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How Costco explains the Obama presidency

It is a truth universally acknowledged that a politician in possession of low approval numbers must be in want of a tub of pretzels. And so today, President Obama went to Costco, proving that his administration's romance with the second-largest retailer in America is stronger than ever -- and might just be the most successful union of a politician and a supermarket in American history.

George H.W. Bush tried to prove his love for grocery shopping before his inauguration by saying that the press and the Secret Service would be unable to stop him from escaping to the deli down the street to grab bagels. Three years later, it was clear his passion hadn't been strong enough to withstand the pressures of being president when press secretary Marlin Fitzwater had to try and prove to reporters that the president had ever visited a grocery store. Former New York representative Anthony Weiner ran in to a similar problem last year when shopping for the food-stamp challenge during the mayoral campaign. Without the help of the press corps -- which followed him into the store and warned him to stay away from tofu -- it's unlikely Weiner would have kept to his budget. Obama did make some miscalculations with his grocery alliances at the start of the presidential career, when his Iowa farmer small talk included the dreaded words, "Whole Foods," something the national press diner embeds found wholly shocking. After he became president, however, Obama found Costco, and his life has never been the same. Here are some of the highlights of this beautiful friendship.

Costco and the Osama bin Laden raid

On May 1, 2011, the top members of the Obama administration were hunkered down in the Situation Room, planning the mission that would lead to the death of al-Qaeda leader Osama bin Laden. And what kept the White House going late at night? "A staffer went to Costco and came back with a mix of provisions — turkey pita wraps, cold shrimp, potato chips, soda." That's right, Costco played a small but important role -- who knows what kinds of decisions Obama would have made if he were hungry -- in one of the most important moments of his presidency. White House food critic Tom Sietsema analyzed the food choice at the time:

The choice of a wrap rather than a slice of bread to bundle the turkey strikes me as very Bush-era, wraps being so yesterday. Maybe there wasn't an option at Costco -- which, by the way, is more than one food professional's not-so-secret source for choice cuts of meat, chicken and cherries in season. The food is all very easy to eat. Nothing requires a utensil, or much concentration, unless the shrimp included tails. Had the first lady walked into the room, no one would have felt obliged to hide what they were eating; the turkey and shrimp would have met her approval. As for the potato chips and soda ... hey, everything in moderation.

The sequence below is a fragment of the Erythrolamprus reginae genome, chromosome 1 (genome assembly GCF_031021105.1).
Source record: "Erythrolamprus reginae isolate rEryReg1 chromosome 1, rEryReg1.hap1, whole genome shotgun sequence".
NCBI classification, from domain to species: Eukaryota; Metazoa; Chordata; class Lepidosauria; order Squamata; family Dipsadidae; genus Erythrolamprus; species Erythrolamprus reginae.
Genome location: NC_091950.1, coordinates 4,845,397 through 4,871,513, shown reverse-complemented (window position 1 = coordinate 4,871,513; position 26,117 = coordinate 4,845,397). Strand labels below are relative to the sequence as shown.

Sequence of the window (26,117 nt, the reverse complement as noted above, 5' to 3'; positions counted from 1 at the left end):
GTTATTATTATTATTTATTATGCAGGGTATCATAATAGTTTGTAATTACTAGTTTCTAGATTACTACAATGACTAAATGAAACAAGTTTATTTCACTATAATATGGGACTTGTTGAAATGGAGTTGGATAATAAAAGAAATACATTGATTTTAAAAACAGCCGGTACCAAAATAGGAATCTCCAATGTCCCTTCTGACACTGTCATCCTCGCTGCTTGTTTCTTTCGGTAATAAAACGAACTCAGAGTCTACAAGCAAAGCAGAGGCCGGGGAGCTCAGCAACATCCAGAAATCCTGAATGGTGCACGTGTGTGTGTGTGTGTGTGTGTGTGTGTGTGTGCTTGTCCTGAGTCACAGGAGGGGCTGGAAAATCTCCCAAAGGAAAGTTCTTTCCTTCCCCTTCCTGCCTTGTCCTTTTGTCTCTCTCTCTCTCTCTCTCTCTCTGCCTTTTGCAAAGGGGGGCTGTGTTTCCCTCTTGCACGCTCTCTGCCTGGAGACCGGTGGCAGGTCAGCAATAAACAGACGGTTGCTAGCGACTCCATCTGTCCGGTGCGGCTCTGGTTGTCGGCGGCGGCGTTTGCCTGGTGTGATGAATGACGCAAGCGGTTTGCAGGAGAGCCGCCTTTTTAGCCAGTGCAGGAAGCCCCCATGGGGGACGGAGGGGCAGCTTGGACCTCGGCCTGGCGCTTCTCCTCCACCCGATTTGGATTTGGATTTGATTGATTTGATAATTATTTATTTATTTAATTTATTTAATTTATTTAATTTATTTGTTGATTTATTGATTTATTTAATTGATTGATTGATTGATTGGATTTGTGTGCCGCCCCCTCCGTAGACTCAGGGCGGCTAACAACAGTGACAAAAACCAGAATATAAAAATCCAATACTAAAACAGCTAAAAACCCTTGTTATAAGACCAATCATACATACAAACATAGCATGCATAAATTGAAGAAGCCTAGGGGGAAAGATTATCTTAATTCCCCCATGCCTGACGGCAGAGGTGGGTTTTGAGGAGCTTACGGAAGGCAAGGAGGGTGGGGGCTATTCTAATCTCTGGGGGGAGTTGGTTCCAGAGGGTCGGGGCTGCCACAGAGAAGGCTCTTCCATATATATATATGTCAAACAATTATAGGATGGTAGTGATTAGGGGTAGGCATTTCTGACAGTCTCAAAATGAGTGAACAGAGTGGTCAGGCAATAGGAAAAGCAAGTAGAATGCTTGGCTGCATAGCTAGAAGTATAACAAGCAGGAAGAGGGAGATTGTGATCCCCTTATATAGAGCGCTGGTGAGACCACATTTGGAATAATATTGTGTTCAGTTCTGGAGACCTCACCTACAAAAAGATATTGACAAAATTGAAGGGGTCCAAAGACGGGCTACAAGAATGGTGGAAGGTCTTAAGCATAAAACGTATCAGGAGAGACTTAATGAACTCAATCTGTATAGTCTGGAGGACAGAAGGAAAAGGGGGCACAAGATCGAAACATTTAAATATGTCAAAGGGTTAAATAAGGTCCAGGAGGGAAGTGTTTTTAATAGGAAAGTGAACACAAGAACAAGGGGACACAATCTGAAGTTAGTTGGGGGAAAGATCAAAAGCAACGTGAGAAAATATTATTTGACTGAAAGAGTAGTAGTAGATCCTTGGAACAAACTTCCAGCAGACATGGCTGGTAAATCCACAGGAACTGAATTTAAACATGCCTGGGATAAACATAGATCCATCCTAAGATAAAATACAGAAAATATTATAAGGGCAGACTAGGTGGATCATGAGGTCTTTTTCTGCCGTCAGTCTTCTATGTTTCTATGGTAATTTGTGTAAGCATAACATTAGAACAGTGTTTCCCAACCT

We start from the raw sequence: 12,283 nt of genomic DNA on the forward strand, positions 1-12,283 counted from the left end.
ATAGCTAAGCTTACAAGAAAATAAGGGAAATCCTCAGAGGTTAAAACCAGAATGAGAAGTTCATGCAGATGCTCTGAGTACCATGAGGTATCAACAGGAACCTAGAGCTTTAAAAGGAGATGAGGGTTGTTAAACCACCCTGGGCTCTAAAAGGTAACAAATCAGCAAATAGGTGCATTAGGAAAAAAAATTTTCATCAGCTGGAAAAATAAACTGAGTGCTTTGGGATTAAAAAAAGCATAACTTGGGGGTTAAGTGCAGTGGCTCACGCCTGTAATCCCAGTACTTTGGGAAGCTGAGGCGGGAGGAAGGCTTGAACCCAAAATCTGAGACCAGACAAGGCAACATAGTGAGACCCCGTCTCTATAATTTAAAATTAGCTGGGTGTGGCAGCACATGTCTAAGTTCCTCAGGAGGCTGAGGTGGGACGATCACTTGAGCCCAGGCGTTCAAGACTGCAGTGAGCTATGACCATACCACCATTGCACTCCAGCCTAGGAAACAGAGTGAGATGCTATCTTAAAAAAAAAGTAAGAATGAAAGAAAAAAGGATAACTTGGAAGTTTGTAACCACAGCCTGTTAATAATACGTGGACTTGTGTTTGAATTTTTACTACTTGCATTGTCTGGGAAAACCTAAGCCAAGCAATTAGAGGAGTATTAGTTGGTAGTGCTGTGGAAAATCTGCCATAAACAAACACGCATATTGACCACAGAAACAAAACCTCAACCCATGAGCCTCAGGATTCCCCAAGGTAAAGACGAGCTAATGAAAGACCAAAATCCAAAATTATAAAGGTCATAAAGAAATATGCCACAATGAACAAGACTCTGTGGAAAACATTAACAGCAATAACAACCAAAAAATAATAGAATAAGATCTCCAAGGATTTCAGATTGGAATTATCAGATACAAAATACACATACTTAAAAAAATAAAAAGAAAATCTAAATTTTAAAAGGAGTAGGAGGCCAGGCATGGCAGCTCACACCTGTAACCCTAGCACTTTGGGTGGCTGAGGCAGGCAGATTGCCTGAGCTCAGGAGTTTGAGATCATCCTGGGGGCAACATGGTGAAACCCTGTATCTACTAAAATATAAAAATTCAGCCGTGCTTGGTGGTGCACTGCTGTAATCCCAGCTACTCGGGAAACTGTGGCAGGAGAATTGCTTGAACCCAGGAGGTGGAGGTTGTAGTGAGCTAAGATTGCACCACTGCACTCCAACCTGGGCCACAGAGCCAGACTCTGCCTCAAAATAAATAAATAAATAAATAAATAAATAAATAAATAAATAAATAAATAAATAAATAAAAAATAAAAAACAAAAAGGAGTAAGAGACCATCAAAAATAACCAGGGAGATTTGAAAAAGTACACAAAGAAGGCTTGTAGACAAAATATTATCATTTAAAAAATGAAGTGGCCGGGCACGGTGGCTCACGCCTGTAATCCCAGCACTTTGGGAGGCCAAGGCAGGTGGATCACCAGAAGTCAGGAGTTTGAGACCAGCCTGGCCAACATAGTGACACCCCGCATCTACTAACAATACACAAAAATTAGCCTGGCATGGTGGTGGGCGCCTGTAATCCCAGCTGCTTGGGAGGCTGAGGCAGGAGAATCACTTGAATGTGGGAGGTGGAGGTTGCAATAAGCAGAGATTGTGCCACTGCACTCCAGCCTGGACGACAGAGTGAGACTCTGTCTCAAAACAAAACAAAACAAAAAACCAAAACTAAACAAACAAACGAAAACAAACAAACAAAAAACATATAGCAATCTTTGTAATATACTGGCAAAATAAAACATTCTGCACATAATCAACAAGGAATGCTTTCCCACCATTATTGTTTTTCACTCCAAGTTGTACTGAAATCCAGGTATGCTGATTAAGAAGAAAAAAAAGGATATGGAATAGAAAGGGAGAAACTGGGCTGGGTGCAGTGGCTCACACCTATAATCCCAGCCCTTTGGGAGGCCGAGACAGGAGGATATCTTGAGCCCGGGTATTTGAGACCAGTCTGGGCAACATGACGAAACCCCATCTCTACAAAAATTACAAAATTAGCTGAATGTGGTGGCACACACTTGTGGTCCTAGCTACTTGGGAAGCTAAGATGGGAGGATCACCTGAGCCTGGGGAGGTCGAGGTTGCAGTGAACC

Costco and the 2012 election

Without Costco, would Obama have even been re-elected? Well, yes. But, the retailer did play an important role in countering Walmart's support of Republican candidates and issues while also proving an easy way for Obama to mention income inequality and smart job creation on the campaign trail. Costco founder Jim Sinegal is a vocal supporter of Democratic politicians. His company gave more than $2o million during the 2012 election cycle (mostly supporting issues and politicians in Washington state). Over the course of Obama's presidential career, Costco has given $100,000 to him and another $100,000 to Priorities USA, the pro-Obama super PAC. Costco was also a big supporter of the 'Yes' on Initiative 1183 Coalition, giving over $20 million to the group campaigning for a privatization of liquor sales in Washington state. Costco employees also vote Democratic -- only 5 percent of the $102,600 donated by Costco employees in the 2012 election cycle went to Republicans. Susan Brotman, wife of the other Costco co-founder Jeff Brotman, was an Obama bundler in 2012 who collected over $500,000 in campaign donations. Sinegal wrote an email blast sent out by the Obama campaign in July 2012. In the same month, Obama held a fundraiser at Sinegal's house in Seattle, during which he said "the story of Costco and everything that you guys have done I think is representative of what America is all about." Sinegal even gave a speech at the 2012 Democratic National Convention, although not the most memorable one.